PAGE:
“The First Word” by Jesse H. Pickett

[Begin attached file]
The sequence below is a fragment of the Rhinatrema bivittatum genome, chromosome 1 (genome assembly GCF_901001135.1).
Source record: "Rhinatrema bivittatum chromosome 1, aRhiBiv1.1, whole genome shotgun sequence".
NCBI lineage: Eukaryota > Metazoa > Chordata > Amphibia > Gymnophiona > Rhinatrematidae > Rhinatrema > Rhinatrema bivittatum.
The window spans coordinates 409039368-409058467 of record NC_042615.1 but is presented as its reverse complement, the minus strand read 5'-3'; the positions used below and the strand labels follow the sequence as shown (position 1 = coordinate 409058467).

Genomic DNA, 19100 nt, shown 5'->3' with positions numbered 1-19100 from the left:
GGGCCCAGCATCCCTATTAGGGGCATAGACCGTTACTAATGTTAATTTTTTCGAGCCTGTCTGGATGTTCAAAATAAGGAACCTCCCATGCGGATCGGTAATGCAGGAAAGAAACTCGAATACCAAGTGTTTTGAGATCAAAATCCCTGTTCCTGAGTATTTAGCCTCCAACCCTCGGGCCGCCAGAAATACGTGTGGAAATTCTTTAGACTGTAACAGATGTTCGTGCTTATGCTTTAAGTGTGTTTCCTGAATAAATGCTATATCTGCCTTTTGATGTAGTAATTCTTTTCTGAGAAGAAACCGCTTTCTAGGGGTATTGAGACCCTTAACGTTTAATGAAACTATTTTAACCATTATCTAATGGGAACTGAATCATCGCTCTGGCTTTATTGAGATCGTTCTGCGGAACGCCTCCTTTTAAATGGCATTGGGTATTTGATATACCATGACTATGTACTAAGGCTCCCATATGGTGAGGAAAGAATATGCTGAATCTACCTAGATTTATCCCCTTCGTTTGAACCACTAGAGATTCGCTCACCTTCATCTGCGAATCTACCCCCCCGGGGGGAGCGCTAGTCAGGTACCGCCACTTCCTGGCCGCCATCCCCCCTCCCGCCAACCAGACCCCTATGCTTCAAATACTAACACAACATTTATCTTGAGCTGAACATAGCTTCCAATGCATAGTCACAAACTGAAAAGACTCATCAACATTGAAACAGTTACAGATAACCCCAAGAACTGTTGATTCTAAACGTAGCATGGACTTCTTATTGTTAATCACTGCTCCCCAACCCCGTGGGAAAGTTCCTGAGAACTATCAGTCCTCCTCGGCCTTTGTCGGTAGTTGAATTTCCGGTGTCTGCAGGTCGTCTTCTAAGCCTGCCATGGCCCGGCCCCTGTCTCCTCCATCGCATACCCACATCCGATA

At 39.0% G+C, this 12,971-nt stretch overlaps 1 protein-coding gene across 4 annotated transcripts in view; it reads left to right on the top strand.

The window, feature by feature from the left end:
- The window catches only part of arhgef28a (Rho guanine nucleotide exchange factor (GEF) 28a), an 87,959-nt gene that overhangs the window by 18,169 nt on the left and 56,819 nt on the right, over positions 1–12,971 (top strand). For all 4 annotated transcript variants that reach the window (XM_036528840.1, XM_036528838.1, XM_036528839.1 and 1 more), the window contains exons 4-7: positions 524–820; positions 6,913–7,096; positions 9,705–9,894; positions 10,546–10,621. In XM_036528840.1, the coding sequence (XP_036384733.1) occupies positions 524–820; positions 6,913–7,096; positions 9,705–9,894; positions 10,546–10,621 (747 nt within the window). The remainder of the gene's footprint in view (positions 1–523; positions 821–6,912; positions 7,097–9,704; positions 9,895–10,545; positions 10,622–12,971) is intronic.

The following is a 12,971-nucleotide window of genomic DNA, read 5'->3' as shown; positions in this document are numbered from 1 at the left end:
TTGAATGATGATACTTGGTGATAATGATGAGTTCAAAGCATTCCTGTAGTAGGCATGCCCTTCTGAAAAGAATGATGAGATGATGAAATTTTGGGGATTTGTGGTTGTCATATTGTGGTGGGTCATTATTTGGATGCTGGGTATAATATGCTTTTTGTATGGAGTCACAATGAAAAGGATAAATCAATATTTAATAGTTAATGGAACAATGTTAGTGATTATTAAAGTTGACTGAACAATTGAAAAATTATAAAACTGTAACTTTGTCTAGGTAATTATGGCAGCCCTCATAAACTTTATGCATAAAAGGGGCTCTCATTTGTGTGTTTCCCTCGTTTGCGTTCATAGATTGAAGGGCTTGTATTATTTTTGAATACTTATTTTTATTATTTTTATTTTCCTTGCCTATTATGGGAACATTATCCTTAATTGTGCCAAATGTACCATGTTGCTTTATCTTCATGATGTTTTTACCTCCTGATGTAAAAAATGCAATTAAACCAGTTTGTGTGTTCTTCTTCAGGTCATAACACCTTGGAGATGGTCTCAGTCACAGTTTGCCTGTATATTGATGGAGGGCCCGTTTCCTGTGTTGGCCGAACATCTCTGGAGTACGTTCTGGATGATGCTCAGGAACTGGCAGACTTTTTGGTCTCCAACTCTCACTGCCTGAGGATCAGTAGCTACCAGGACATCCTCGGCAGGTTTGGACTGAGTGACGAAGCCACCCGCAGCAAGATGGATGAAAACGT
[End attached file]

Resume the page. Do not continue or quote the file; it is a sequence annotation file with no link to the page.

The Greeks loved their plays. They even had a god of poetry and prose whom they called Apollo. Those of you who were raised in my generation will remember the popular late night ‘showtime at the Apollo’ starring Arsenio Hall. The Apollo theatre in Harlem where that show was filmed is named after the greek god alluded to above. It was into that ancient world of drama and theatre that our Lord came, and His story is the greatest drama to ever unfold! One of the four men chosen by God to catalogue that drama was the apostle John, and he begins his story in the precise manner that a Greek play would begin- with what was called the prologue. The word prologue means “the first word”. In the context of a Greek play, the prologue was designed to alert the audience as to who would play the main character. Before the play began, quite literally, the star of the play would be marched to center stage and recount who he was (in character), where he was from and what the ensuing play would be about. The function of the prologue in the Greek play context was to tell the audience to pay special attention to the character placed before them because if the spectator missed him they would miss the point of the whole play. Theologians, then, have appropriately named the first eighteen verses of the gospel of John ‘the Prologue’, because in those introductory verses, John, as it were, marches the Lord Christ onto the stage of human history and tells us rather plainly that if we miss Him, we miss the John’s whole purpose for writing his gospel. Rich christological themes emerge right from the beginning. I can think of no better passage in scripture which answers the questions regarding Jesus identity. The church fathers found this passage to be of utmost use in combating the many ancient heresies which surrounded the Person of Jesus Christ. Whether Arianism which taught that Christ was a created being (currently espoused by the Mormons and Jehovah’s Witnesses) or Modalism (which taught that God was one person who manifests himself in three modes sometimes Father sometimes Son sometimes Holy Spirit currently espoused by oneness Pentecostals, and Harold Campingites), Neo-Platonism (which conceived of an ethereal world where bodiless ideas consisted in a perfect existence) or Gnosticism (which posited that truth could only be ascertained through a secret, ecstatic experience), whether Manicheeism (which viewed the God of the Old Testament to be evil and the God of the New Testament to be good) or Pelagianism (the old heresy of mans basic goodness now manifested in humanism and faithfully preached by the likes of the great theologian Oprah Winfrey) the first eighteen verses of John’s gospel firmly establish Nicaean-Chalcedonian Christianity and refute all who would deviate from it such as those listed above. The lesson– know Who Jesus really is because He is the most important character in history. Maybe next time we will actually get into the text of John, but hopefully this has whet your appetite! Gods Best to you!